As IoT adoption grows in major industry, consumer, and government sectors, IDC expects that by 2019, 20% of all IoT deployments will have basic levels of blockchain services enabled. However, to support this, regulation and compliance mechanisms governing blockchain services will be drafted in response to data and privacy breaches in healthcare, retail, supply chain, and energy management IoT solutions.
There has been significant interest in the opportunities creating by connecting parts of the business across IoT-enabled networks. The data flow and resulting growth in information (and thus decision making) is now established as a means of improving agility and responsiveness, moving enterprises toward the nirvana of personalised engagement with their customers.
Unfortunately, this abundance of information and the opportunity for information to be exposed has identified large-scale vulnerabilities for IT and lines of business that support an IoT solution. The deployment of IoT solutions has been challenged by both the physical and cybersecurity requirements of IoT devices and the data generated from them.
Blockchain solutions have been tested in the financial services industry with a high degree of success, and now, the underpinnings of blockchain are being tested with IoT deployments. In addition, blockchain based distributed ledger solutions are coming to market independent of cryptocurrency applications. Use cases around health care, supply chain management and asset tracking and provenance have been identified and are being deployed today.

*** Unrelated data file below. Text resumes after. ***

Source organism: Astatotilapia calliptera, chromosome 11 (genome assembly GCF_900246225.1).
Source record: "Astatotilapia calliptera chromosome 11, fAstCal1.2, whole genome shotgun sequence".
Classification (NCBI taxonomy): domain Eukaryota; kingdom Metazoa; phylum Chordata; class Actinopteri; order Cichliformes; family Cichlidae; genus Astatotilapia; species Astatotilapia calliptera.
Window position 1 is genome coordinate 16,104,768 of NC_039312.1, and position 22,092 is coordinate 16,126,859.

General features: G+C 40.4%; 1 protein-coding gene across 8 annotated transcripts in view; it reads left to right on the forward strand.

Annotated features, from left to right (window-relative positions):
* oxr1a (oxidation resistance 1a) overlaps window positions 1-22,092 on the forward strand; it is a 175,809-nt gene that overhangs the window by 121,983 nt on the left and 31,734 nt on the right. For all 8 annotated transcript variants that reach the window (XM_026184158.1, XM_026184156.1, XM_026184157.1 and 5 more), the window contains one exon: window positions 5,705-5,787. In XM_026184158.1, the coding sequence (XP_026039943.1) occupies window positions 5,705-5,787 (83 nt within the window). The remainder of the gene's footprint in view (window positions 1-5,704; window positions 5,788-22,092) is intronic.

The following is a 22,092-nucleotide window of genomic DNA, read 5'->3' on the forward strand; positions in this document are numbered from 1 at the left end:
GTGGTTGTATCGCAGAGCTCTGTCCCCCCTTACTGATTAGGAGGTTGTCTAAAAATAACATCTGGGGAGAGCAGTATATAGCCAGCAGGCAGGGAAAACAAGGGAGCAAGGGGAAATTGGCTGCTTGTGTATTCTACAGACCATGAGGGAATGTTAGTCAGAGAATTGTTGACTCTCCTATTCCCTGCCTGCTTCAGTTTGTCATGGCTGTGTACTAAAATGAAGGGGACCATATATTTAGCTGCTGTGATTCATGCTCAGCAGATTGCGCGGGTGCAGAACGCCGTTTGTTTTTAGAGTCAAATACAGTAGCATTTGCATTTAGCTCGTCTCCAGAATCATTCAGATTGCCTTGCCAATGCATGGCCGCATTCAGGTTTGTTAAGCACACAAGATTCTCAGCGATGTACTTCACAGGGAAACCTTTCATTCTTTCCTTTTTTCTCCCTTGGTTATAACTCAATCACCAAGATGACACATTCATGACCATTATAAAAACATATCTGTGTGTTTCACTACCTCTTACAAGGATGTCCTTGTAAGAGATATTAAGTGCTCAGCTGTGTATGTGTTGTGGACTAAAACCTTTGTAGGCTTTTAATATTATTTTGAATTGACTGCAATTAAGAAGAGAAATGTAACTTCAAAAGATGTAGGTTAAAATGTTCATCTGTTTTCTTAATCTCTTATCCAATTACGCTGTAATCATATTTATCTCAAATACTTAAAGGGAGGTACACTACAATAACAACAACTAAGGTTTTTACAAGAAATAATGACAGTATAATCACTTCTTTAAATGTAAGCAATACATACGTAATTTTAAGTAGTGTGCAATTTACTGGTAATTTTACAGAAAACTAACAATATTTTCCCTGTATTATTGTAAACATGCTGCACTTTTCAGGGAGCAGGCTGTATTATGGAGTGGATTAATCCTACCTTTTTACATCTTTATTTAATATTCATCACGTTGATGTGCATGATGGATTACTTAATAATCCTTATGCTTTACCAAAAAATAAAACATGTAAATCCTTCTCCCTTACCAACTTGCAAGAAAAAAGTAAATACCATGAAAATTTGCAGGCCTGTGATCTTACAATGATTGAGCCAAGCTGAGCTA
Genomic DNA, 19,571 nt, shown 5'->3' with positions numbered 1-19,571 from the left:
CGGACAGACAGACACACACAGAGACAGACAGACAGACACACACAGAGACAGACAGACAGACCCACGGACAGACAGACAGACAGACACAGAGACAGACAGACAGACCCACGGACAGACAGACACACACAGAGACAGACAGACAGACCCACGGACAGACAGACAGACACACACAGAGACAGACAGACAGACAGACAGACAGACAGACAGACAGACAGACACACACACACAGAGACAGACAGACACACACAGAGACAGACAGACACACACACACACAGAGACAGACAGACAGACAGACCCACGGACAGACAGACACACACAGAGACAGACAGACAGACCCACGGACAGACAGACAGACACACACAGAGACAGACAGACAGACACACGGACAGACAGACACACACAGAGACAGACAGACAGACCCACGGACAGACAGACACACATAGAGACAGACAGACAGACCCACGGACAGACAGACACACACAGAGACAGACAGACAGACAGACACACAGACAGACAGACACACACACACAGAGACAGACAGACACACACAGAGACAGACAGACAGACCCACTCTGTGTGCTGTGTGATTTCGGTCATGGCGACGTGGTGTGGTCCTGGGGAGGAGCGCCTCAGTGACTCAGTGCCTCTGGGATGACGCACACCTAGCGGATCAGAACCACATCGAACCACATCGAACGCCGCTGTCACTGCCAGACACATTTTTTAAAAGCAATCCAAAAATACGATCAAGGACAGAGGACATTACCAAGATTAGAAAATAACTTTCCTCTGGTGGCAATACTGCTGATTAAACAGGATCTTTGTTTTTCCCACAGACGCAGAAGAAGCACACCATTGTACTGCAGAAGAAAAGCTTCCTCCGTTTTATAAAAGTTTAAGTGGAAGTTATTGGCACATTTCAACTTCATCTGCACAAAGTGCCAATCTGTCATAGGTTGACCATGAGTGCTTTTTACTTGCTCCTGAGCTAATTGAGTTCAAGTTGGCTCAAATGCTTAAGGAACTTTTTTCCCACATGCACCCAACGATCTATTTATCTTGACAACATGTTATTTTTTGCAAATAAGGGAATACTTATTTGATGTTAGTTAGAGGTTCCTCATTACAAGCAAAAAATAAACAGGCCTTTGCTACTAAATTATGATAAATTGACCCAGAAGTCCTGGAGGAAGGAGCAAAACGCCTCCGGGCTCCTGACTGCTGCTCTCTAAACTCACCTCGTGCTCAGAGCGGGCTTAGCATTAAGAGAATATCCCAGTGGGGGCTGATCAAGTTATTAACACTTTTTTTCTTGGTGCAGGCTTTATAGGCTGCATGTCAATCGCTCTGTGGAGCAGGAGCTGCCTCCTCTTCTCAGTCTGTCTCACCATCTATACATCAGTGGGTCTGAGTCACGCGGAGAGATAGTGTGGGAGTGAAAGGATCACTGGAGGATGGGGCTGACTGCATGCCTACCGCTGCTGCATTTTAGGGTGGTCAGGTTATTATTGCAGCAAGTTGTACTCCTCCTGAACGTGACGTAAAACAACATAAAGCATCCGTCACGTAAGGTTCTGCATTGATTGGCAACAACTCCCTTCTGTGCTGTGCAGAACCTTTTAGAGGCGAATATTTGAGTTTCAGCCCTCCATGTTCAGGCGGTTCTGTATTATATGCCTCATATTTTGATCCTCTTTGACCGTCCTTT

Overall, while there has been a lot of focus on securing enterprise data illegal use, safeguarding IoT transactions (the transfer of economic and social wealth) is increasingly becoming an issue for IT departments and enterprise chief security officers. Since IoT solutions will overlay workflow processes, the conversion of existing methods and processes the govern the exchange of value will increasingly drive deeper digital transformation efforts within enterprises.
As a result, IT will have to address the challenges of applications, systems, and network latency to enable blockchain processing loads across IoT scale data streams all implemented across a distributed computing infrastructure. Finally, blockchain solutions for an IoT environment will heighten IT’s need to update and maintain robust systems of record (SORs).
Blockchain becomes another element of the digitally transformed enterprise, following recognition of the importance of data as a key organizational asset. In moving ahead, partnering with experienced and capable vendors who can navigate the dynamic market scape of emerging blockchain solutions will be essential.
In addition, enterprises will need to negotiate relationships with partners, suppliers and customer secure their willingness to opt in to the distributed ledger model required for an effective blockchain solution. As part of the whole effort around ensuring the security and trustworthiness of IoT data, use vulnerability services to identify data and transaction leakages and adjust processes and systems to minimize their vulnerability.
Written by Hugh Ujhazy, associate vice president of IOT & Telecoms at IDC | Originally published on LinkedIn